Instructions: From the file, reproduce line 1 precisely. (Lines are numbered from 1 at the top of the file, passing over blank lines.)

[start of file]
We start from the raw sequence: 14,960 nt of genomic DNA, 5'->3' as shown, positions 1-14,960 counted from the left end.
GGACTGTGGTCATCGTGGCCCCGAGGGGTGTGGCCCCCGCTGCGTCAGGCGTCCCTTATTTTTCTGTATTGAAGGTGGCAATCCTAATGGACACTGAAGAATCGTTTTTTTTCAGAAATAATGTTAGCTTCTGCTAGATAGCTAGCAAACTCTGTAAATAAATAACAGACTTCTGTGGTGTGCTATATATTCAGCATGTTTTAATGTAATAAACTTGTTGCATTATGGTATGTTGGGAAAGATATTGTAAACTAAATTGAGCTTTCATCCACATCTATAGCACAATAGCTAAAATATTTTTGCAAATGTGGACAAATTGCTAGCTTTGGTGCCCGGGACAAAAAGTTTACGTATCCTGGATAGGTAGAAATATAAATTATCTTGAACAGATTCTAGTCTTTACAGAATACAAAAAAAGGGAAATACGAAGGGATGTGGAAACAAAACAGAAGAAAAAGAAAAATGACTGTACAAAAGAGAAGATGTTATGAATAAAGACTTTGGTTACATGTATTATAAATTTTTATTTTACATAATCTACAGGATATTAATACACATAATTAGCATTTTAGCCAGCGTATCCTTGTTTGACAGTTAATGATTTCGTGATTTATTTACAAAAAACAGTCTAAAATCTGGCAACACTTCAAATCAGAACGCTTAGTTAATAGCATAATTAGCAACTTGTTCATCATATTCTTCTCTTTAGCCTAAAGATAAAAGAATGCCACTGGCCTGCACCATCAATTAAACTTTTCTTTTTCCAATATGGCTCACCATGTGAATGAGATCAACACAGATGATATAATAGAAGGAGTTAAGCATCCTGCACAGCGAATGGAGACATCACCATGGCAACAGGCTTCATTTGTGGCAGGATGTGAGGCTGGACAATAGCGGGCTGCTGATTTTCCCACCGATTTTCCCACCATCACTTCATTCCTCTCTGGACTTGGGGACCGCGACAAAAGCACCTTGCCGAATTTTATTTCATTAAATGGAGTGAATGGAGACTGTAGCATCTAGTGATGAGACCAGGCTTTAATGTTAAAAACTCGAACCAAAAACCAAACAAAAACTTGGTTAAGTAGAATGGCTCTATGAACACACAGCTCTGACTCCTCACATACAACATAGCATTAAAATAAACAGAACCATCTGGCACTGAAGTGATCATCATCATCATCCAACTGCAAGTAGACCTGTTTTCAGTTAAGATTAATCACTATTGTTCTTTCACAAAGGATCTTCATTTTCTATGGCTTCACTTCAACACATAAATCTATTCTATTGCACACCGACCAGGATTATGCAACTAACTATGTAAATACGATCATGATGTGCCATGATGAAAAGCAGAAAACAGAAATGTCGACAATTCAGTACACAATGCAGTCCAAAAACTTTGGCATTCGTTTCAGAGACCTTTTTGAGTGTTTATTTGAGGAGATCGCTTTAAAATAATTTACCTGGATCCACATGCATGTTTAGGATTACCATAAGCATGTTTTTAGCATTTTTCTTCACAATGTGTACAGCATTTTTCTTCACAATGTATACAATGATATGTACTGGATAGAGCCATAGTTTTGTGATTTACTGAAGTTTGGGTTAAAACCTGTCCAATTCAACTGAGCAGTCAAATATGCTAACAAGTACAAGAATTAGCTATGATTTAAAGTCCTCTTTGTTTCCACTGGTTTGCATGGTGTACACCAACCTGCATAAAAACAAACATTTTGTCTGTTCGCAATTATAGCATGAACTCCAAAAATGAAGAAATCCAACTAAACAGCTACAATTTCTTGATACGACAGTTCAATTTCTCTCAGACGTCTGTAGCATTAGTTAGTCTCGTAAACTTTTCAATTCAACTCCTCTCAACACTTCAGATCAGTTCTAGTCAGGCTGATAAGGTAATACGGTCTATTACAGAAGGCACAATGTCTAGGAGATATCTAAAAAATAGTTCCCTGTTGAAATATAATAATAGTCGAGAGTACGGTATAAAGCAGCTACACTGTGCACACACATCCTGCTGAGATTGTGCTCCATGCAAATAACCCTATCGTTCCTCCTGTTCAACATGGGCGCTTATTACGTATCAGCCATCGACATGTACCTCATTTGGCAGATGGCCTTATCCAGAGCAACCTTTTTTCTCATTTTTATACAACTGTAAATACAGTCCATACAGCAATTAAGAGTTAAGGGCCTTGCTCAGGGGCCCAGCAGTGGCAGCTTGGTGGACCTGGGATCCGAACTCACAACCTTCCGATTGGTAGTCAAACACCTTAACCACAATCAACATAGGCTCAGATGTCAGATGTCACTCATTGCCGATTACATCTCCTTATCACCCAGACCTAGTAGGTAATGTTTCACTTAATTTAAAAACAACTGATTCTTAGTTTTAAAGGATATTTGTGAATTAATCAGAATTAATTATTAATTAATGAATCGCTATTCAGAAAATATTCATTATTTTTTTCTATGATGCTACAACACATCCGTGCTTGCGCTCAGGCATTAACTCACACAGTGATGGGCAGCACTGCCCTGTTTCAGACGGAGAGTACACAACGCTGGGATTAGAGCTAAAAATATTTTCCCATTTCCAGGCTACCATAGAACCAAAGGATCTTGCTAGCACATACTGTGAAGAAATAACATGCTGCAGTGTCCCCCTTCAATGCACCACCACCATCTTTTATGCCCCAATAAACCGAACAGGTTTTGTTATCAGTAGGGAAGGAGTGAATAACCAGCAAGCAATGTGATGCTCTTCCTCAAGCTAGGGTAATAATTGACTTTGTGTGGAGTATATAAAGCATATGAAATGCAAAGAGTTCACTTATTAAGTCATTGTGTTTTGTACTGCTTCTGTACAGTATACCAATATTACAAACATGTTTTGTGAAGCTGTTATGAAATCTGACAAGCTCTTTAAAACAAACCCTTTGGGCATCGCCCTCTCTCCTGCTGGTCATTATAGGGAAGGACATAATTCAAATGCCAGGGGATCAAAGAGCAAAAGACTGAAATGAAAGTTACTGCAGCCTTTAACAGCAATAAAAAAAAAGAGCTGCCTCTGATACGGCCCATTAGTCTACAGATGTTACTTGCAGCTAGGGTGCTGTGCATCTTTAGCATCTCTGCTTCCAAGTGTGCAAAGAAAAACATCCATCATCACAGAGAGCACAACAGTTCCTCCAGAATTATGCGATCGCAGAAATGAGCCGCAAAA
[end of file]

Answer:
We start from the raw sequence: 14,960 nt of genomic DNA, 5'->3' as shown, positions 1-14,960 counted from the left end.